Saturday, November 01, 2008

Book Comment: Remembering Hypatia

Remembering Hypatia, by Brian Trent, was entertaining and easy to read, but I find it difficult to classify it as historical fiction. It is loosely based on an historical person and historical events, but that is where all semblances of historicity end. Upon finishing this book, it would be a grave error for the reader to assume that his or her understanding of Hypatia, the significance of Alexandria's famed library, or the religious and political currents that were current in the late fourth and early fifth centuries has been enhanced. That's okay. Reading does not always have to be for functional or informational purposes; it is an activity that one should do, whether occasionally or often, just for the sheer joy, pleasure and fun that reading can bring to one's life.

I appreciate this book's focus on an historical woman whose scholarly achievements have received far too little attention through the ages. I'm ashamed to say that I don't recall ever learning about Hypatia, or even hearing or reading her name, until I read Jennifer Hecht's fine book, Doubt (which I highly recommend to all readers who are looking for a book that is both historically sound and a pleasure to read). On the other hand, I disliked the fact that the characters were either Good Guys Wearing White Hats or Bad Guys Wearing Black Hats. I get frustrated, sometimes to the point of rage, when people of a particular faith tradition, and even those of no faith tradition, portray people who don't adhere to their particular beliefs as thoroughly amoral, immoral, opportunistic sleaze bags. Trent's lopsided portraits of his characters filled me with a strong desire to encounter people that seemed less like comic book heroes and more like human beings.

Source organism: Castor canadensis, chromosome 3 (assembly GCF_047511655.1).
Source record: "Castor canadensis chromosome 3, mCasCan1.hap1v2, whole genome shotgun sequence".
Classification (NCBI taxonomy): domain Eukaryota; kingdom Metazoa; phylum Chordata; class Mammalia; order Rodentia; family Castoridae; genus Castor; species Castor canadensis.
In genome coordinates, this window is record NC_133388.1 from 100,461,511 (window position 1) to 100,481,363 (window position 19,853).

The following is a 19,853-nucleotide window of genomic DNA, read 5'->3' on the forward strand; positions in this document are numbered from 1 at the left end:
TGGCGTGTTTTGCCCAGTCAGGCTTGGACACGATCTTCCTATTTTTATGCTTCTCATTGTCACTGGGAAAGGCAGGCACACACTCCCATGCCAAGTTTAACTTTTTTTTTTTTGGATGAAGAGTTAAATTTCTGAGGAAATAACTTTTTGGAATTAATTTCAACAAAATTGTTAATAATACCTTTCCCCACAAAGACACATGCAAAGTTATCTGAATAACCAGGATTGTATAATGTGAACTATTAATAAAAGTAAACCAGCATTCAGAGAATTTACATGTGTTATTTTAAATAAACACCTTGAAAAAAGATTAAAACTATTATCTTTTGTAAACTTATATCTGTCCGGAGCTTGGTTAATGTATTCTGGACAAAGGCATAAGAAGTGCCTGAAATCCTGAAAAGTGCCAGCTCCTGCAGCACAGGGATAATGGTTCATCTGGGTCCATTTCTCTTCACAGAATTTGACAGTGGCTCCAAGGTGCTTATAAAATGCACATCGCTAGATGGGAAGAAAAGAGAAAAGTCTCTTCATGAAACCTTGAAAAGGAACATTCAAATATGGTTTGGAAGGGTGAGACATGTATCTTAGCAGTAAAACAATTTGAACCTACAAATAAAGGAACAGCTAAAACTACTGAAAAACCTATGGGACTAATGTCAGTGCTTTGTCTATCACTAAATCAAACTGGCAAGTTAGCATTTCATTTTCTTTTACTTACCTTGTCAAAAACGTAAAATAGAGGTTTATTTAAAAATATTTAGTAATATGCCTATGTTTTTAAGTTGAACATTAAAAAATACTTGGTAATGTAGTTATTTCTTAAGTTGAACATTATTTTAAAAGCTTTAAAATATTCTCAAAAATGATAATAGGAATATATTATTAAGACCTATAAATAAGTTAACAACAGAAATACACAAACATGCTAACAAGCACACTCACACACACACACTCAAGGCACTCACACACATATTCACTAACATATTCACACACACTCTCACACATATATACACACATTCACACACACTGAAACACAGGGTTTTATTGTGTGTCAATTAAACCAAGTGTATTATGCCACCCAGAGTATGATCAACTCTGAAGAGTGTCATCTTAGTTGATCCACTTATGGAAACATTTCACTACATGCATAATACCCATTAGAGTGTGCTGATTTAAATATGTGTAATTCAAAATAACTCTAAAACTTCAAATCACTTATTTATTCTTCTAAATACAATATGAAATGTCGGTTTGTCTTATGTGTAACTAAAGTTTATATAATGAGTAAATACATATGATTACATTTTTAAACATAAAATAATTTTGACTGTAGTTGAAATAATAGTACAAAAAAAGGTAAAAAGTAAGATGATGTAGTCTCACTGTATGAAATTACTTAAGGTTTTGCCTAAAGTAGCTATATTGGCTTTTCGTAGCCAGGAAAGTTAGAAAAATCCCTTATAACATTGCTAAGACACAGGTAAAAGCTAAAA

Having read this novelization of Hypatia's life, I may turn my attention to a more scholarly examination next time around. Michael Deakin's book looks like it may be a good place to start.